Muir wanted to marry and raise children and he found great joy in it. Letters to his daughter Wanda reveal a highly sensitive and doting father, filled with love for his family. But Muir was overwhelmed by  what  he  saw  as  the  trivial,  oppressive,  and  distracting  details  of  farm  life. For example, he grumbled at the need to choose which grape variety would be best to cultivate. He didn’t see it as a choice that makes a difference.

Muir’s attitude is echoed by Nobel Prize-winning economist and philosopher Amartya Sen. Amartya talks about the importance of choices in our lives from the functional role they play. He suggests that,  instead of upholding freedom of choice in and of itself as the ultimate that we might instead ask whether "does this choice nourish or deprive me?  Does it makes me more mobile or does it hem me in? Does it enhance self-respect  or  diminish  it?  In  short,  do  the  choices  available  make  life better?  Not  all  choices  enhance  freedom.  In  fact,  some  may  impair  freedom  by  taking  time  and  energy  that we’d  be  better  off  devoting  to  other  matters." 

Choice  has  a  clear  instrumental  value.  It  helps  us  get  what  we  want. However,  an  over-abundance of choice can have the opposite effect. Too many choices can become time consuming and  burdensome.  This  is  especially  true where  the  choice  does  not promote  a  deeper value or help one move toward a flourishing life. We can choose from 30 styles of blue jeans  or  6000 TV  stations  but  passing  the  time doing that  doesn’t make our lives better, does it? The essential question for Muir, as it is for us today, is how much of real life is exchanged for considering all the options and resisting all the temptations? A good life is not the same as a complicated life and for John Muir, a man who walked from Wisconsin to the Gulf of Mexico with only a comb, a change of underwear, a couple of books, and a plant press in his pack, simplicity was a deeply seated value.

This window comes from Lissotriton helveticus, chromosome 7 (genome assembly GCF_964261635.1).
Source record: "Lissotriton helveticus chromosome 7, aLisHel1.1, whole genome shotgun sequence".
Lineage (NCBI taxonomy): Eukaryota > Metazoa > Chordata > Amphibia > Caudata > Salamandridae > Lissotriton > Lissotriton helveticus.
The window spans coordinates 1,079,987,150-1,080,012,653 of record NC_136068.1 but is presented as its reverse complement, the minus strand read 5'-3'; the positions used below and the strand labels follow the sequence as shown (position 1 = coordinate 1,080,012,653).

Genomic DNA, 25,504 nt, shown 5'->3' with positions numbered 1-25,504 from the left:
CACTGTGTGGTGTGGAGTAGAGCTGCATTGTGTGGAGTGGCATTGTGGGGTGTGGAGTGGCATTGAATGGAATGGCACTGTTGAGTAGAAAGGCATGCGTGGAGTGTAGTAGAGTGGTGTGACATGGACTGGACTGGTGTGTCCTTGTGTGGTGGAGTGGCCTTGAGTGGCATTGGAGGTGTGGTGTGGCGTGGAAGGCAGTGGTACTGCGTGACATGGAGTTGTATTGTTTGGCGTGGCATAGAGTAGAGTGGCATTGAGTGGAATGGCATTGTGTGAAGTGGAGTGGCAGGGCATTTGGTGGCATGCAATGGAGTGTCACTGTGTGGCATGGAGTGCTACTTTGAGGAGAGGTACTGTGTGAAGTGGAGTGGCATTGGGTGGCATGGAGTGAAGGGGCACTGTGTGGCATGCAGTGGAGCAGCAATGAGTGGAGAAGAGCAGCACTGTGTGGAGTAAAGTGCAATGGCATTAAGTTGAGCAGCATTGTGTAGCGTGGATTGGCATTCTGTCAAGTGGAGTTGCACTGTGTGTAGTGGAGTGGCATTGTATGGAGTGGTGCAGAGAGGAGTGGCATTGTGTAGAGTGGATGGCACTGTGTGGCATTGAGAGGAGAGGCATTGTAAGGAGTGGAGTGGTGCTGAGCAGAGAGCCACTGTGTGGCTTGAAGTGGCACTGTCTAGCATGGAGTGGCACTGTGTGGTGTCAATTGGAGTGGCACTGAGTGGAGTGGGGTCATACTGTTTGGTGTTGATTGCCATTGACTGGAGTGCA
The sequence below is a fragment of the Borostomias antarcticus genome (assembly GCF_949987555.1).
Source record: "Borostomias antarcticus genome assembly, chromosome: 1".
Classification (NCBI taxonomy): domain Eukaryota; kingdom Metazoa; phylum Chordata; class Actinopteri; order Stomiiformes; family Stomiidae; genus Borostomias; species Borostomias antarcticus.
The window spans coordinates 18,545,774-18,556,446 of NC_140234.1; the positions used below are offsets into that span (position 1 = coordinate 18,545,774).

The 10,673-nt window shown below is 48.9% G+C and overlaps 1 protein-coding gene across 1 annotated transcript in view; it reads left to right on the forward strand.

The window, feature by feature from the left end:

Farming life took a toll on Muir’s health. It was his wife Louie who finally released him. She saw that the family had plenty of money so  she sold or leased most of their ranch to other people who would work it. In a letter,  she explained to John that she had seen a devoted husband and father give too much. She urged him to go back to Nature  to get strong again and to devote himself to his nature writing. She ended the letter saying, “A ranch that takes the sacrifice of a noble life ought to be flung away beyond all reach and power for harm. As for the Alaska book and the Yosemite book, dear John, you need to be your own self, well and strong, to make them worthy of you. There is nothing that has a right to be considered beside this except the welfare of our children.”